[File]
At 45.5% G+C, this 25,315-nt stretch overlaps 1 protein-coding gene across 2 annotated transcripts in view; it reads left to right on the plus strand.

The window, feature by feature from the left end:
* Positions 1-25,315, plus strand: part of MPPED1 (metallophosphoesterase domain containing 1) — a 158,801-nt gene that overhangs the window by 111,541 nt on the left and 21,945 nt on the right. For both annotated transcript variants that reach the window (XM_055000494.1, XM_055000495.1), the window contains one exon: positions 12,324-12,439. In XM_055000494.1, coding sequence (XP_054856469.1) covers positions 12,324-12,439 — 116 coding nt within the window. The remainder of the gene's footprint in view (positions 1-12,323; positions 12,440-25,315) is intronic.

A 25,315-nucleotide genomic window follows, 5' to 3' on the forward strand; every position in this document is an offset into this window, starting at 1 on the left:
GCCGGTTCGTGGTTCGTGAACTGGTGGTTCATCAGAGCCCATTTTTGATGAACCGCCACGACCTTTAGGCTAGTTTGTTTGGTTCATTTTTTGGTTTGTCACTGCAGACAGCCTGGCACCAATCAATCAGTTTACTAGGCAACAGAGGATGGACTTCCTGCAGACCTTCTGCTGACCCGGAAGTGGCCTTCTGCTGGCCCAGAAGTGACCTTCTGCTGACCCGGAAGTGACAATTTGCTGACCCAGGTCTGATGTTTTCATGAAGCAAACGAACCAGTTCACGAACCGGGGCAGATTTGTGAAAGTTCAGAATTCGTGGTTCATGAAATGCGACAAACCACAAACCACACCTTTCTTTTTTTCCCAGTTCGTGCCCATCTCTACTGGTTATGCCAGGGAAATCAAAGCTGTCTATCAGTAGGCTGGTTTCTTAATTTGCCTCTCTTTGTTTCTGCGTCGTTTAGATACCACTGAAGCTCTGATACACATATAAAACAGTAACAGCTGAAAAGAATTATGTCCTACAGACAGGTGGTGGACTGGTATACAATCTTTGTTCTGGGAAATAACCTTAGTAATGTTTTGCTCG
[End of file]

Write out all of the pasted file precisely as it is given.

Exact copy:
At 45.5% G+C, this 25,315-nt stretch overlaps 1 protein-coding gene across 2 annotated transcripts in view; it reads left to right on the plus strand.

The window, feature by feature from the left end:
* Positions 1-25,315, plus strand: part of MPPED1 (metallophosphoesterase domain containing 1) — a 158,801-nt gene that overhangs the window by 111,541 nt on the left and 21,945 nt on the right. For both annotated transcript variants that reach the window (XM_055000494.1, XM_055000495.1), the window contains one exon: positions 12,324-12,439. In XM_055000494.1, coding sequence (XP_054856469.1) covers positions 12,324-12,439 — 116 coding nt within the window. The remainder of the gene's footprint in view (positions 1-12,323; positions 12,440-25,315) is intronic.

A 25,315-nucleotide genomic window follows, 5' to 3' on the forward strand; every position in this document is an offset into this window, starting at 1 on the left:
GCCGGTTCGTGGTTCGTGAACTGGTGGTTCATCAGAGCCCATTTTTGATGAACCGCCACGACCTTTAGGCTAGTTTGTTTGGTTCATTTTTTGGTTTGTCACTGCAGACAGCCTGGCACCAATCAATCAGTTTACTAGGCAACAGAGGATGGACTTCCTGCAGACCTTCTGCTGACCCGGAAGTGGCCTTCTGCTGGCCCAGAAGTGACCTTCTGCTGACCCGGAAGTGACAATTTGCTGACCCAGGTCTGATGTTTTCATGAAGCAAACGAACCAGTTCACGAACCGGGGCAGATTTGTGAAAGTTCAGAATTCGTGGTTCATGAAATGCGACAAACCACAAACCACACCTTTCTTTTTTTCCCAGTTCGTGCCCATCTCTACTGGTTATGCCAGGGAAATCAAAGCTGTCTATCAGTAGGCTGGTTTCTTAATTTGCCTCTCTTTGTTTCTGCGTCGTTTAGATACCACTGAAGCTCTGATACACATATAAAACAGTAACAGCTGAAAAGAATTATGTCCTACAGACAGGTGGTGGACTGGTATACAATCTTTGTTCTGGGAAATAACCTTAGTAATGTTTTGCTCG